Identity fraud increased 16 percent in 2016 with a record 15.4 million Americans falling prey to one form of identity theft or another according to the new 2017 Identity Fraud Study from Javelin Strategy & Research. The total amount stolen in 2016 also increased to $16 billion dollars.
Card-not-present online fraud saw the biggest increase
The increases come mostly from online transactions also known as card-not-present fraud. In online card-not-present fraud there was 40 percent increase in thefts and out of pocket costs to the consumers were double the cost when compared to fraud involving point of sale transactions. Experts believe the spike in card-not-present online fraud is due largely to the new chip technologies which protect consumers more effectively during in-person purchases.
Account takeover fraud also increased
Account takeover fraud occurs when a thief hijacks an existing account. Account takeover frauds increased 61 percent in 2016 with victims paying an average of $263 which is five times higher than the average theft. The total amount lost in 2016 to account takeover fraud was approximately $2.3 billion dollars. There is no clear reason why account takeover fraud increased so dramatically but some experts believe the increase is the direct result of a lack of consumer oversight over their own accounts and the delays involved between purchases and billing statements being sent out which increases the amount of time before an account takeover theft can be detected. Unlike new account fraud, account takeover fraud cannot be detected by regularly reviewing your credit reports.
New account fraud
New account identity fraud also continues to plague American consumers and does not appear to be decreasing by any appreciable measure. In new account fraud identity thieves open new accounts in consumer’s names using information they either stole or purchased on the black market. Many of these new account theft cases go undiscovered for years until the consumer either learns of the theft through a review of their credit reports or when they are contacted by a debt collector seeking to collect the fraudulent debt.
Social networking fraud
The study also revealed that consumers who share their social life on digital platforms are at a much higher risk of account takeover fraud than consumers who are mostly offline or who are more private with their information. Social networks allow thieves access to contact information, information about friends and family, and updates on the daily lives of their victims. Some consumers even post travel plans online which allows identity thieves to add charges to an existing credit card or open a new account with less likelihood of being detected quickly.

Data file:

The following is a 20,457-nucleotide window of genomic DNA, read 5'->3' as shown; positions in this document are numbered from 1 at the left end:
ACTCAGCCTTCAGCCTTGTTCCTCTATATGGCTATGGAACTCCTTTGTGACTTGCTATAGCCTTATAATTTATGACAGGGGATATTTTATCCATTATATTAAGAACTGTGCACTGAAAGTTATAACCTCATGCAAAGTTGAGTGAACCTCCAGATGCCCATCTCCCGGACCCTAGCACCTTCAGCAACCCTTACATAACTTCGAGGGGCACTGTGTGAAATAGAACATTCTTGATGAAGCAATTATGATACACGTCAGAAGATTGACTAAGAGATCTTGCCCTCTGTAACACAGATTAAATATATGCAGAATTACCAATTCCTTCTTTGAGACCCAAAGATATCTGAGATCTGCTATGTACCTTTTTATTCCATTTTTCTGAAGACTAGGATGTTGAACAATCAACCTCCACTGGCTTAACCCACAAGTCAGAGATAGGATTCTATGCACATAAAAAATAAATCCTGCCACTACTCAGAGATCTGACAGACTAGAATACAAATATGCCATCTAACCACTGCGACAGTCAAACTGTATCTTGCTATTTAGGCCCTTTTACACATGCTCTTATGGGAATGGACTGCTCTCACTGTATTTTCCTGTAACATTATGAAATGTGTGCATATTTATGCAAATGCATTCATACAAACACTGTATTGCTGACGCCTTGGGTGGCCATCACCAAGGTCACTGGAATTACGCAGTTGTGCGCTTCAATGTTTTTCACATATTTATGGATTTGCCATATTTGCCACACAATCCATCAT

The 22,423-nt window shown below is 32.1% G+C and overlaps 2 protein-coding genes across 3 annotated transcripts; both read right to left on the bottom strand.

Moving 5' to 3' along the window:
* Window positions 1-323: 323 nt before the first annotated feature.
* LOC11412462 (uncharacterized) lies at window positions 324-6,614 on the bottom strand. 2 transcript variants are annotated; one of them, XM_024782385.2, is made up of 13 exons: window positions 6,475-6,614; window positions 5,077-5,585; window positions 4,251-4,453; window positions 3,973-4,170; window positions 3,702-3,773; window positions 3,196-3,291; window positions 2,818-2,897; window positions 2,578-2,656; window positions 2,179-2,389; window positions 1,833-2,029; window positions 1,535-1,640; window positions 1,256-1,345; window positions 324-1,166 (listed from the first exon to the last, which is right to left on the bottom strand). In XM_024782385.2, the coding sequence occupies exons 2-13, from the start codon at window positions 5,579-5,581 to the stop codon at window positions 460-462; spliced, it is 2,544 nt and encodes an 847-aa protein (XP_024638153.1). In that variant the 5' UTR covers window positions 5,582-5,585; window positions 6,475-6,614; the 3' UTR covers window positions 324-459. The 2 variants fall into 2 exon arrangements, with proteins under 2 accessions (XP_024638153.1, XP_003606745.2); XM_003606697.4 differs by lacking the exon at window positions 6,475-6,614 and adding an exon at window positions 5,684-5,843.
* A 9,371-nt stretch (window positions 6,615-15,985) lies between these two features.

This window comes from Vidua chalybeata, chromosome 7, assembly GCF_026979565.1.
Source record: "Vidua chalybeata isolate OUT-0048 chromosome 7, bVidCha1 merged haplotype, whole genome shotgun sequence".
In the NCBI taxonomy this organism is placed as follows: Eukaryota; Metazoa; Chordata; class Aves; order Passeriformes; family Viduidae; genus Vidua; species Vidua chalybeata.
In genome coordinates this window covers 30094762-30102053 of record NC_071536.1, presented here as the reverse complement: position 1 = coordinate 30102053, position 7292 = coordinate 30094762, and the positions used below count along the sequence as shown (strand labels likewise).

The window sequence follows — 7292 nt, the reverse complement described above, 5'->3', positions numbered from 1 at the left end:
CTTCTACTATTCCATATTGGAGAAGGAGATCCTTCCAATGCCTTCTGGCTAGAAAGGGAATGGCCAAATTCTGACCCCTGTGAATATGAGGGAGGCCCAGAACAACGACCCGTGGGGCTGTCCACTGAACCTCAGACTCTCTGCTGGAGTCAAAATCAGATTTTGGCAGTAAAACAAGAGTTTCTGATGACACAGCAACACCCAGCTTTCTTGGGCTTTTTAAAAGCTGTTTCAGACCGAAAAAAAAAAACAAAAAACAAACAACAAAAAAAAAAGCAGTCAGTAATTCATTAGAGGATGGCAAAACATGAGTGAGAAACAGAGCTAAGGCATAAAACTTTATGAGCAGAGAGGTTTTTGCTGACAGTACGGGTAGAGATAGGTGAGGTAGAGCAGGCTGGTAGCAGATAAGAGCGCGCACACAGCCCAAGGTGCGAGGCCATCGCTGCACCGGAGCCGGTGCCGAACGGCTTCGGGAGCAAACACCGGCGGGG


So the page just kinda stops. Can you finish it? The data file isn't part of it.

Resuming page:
The simple fact is that active social networkers are far more open about private information and are therefore more susceptible to fraud. The good news for social networking consumers is that, although they are more likely to be a victim of identity fraud, they are also likely to discover the theft more quickly than offline consumers.
Simplify identity fraud prevention
The average consumer does not need to hire a credit monitoring company or lock down their credit reports with credit freezes to prevent identity fraud. The most simple methods are often the most effective.
Start by using more discretion with providing information to strangers online. To be most effective, don’t share anything publicly. If you are going on vacation, just purchased a home, or have been shopping online recently, keep that information private. Identity thieves are masters of using information that seem harmless to access your accounts or open new accounts in your name. Don’t give them the chance.
Another proven method is to use a credit card for purchases rather than a debit card. That way, your losses are limited and theft can be detected more easily. Debit cards allow access to your entire account which can greatly increase any potential loss to identity fraud. If you insist on using a debit card rather that a credit card you can use multiple accounts to reduce your potential loss. Put a limited amount of money in the debit card account each week while keeping the bulk of your hard-earned money in a separate account. That way, the larger amount is protected and only the smaller account is at risk. Of course, nothing you do can prevent all forms of theft or identity fraud but diligent efforts will certainly reduce your risk and potential losses.